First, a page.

Although smuggling had declined by the 1770s, it increased rapidly after the French Revolution in 1789. To pay for the wars with France, duty on all manner of goods, but particularly alcohol, was greatly increased. Not only foreign goods were smuggled but also whisky made illicitly in the Highlands and islands. In some years when harvests were bad and food in short supply distilling was prohibited and the only source of supply was illicit whisky.
Smuggling was well organised and some landowners, such as the Duke of Hamilton who owned Arran, encouraged illicit whisky-making as it helped the tenants pay their rent. Most of the goods smuggled in to Glasgow were landed on the Ayrshire and Renfrewshire coast and transported overland on ponies. On the main road to the coast, Beith in Ayrshire became notorious as a centre for smuggling to such an extent that law enforcement officers would not go there. The smugglers were met on the outskirts of Glasgow by middlemen, known as blethermen, who negotiated to buy their wares.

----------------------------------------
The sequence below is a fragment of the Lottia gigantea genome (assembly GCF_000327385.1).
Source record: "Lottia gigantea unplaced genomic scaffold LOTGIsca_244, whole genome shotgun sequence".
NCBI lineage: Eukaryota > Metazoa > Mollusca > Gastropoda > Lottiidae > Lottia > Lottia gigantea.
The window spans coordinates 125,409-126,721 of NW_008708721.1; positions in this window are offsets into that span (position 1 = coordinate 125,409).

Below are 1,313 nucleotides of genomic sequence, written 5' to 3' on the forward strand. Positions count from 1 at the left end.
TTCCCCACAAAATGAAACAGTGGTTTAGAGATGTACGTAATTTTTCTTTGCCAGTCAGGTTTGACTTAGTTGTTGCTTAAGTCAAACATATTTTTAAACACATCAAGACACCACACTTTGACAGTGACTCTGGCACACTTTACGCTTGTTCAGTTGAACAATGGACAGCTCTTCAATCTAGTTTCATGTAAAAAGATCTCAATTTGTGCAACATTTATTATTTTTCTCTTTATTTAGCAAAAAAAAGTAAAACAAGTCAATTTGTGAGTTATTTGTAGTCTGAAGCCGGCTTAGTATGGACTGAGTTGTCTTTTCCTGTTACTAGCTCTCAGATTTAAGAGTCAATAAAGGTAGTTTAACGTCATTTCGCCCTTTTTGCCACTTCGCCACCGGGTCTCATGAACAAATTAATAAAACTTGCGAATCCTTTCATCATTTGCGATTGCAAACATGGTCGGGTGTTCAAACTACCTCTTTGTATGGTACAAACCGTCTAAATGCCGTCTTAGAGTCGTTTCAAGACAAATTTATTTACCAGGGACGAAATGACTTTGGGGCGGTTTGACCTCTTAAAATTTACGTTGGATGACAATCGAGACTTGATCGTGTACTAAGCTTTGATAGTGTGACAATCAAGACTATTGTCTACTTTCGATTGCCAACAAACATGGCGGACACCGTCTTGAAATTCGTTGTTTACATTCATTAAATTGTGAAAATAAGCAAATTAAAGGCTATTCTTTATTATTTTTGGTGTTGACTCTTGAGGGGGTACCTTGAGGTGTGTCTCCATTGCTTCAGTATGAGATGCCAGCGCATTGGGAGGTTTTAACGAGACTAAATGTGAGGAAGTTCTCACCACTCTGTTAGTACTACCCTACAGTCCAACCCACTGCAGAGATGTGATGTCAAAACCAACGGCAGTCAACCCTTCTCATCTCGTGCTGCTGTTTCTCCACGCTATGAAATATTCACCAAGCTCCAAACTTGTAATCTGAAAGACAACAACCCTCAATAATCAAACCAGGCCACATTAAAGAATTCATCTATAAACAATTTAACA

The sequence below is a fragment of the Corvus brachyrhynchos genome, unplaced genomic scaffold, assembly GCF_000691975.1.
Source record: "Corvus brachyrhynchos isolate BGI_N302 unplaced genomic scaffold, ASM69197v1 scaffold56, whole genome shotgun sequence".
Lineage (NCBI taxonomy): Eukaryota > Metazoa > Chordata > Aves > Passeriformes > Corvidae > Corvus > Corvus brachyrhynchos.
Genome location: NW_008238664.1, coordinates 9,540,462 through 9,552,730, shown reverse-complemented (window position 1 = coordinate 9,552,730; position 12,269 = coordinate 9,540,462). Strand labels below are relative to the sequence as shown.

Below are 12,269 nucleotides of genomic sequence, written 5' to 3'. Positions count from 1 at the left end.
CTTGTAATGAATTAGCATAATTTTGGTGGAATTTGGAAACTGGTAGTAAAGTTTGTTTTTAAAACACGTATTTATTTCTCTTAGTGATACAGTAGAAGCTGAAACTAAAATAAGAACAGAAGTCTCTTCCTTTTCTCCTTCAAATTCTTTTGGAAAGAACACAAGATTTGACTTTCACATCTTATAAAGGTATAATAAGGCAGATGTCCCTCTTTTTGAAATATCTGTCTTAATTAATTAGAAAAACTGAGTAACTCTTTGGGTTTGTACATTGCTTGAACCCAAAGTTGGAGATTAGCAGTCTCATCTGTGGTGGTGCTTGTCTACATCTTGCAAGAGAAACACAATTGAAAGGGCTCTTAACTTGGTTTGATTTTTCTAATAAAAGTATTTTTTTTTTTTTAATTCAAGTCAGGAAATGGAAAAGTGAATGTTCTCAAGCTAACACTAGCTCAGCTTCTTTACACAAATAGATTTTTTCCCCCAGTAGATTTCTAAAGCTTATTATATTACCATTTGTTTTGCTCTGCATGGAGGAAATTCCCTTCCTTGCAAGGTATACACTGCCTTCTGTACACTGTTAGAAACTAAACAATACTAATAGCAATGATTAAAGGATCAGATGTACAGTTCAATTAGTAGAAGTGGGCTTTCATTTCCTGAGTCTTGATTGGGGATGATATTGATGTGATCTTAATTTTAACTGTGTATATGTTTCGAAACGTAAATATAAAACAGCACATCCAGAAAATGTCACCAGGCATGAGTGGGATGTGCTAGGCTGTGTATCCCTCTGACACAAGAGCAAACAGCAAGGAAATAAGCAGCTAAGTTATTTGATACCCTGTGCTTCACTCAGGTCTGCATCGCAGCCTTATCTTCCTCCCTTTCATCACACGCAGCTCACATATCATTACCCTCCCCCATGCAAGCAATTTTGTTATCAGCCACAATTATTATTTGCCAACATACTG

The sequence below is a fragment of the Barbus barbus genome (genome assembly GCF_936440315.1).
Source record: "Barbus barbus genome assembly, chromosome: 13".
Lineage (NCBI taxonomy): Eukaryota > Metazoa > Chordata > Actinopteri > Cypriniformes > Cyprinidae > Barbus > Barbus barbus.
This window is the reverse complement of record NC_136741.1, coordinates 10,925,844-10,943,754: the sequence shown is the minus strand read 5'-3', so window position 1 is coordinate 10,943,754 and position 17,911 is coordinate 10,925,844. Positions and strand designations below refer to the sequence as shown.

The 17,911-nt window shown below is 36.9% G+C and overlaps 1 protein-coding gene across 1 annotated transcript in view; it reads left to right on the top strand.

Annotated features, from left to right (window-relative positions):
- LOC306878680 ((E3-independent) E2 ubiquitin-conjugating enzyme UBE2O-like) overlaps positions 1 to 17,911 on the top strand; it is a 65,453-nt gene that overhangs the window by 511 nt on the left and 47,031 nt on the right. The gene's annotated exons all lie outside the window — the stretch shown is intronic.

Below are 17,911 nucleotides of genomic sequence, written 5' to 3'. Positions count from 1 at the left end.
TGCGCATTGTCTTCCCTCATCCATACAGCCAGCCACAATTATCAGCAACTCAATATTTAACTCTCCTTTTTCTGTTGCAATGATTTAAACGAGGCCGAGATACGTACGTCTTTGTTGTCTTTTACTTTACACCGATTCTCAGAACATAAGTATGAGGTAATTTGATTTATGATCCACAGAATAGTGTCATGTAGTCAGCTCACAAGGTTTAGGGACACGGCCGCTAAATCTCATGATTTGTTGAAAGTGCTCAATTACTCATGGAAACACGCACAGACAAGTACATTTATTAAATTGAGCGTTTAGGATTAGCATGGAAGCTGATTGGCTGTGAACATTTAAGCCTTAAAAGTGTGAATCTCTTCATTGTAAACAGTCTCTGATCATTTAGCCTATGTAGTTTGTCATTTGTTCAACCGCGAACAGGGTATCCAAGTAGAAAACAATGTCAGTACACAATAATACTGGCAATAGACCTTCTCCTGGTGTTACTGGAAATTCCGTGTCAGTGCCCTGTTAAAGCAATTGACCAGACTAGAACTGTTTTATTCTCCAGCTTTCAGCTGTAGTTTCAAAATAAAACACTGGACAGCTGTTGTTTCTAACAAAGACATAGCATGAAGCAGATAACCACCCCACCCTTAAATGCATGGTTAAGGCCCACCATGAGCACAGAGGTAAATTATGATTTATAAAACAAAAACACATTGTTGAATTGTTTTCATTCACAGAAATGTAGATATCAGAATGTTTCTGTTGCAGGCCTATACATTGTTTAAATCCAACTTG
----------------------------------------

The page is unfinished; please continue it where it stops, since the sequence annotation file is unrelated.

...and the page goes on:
By the 1810s the lawlessness of the smugglers was causing concern and there was pressure for reform. With the coming of peace, landowners gradually began to withdraw their support for illicit whisky-making and at the beginning of the 1820s measures were passed to reduce duty sharply and at the same time to impose much harsher penalties on those caught smuggling and illicit distilling. Although illicit distilling disappeared almost overnight, smuggling continued across the border into England where rates of duty were higher. This did not come to an end until the early 1850s when duty was equalised.
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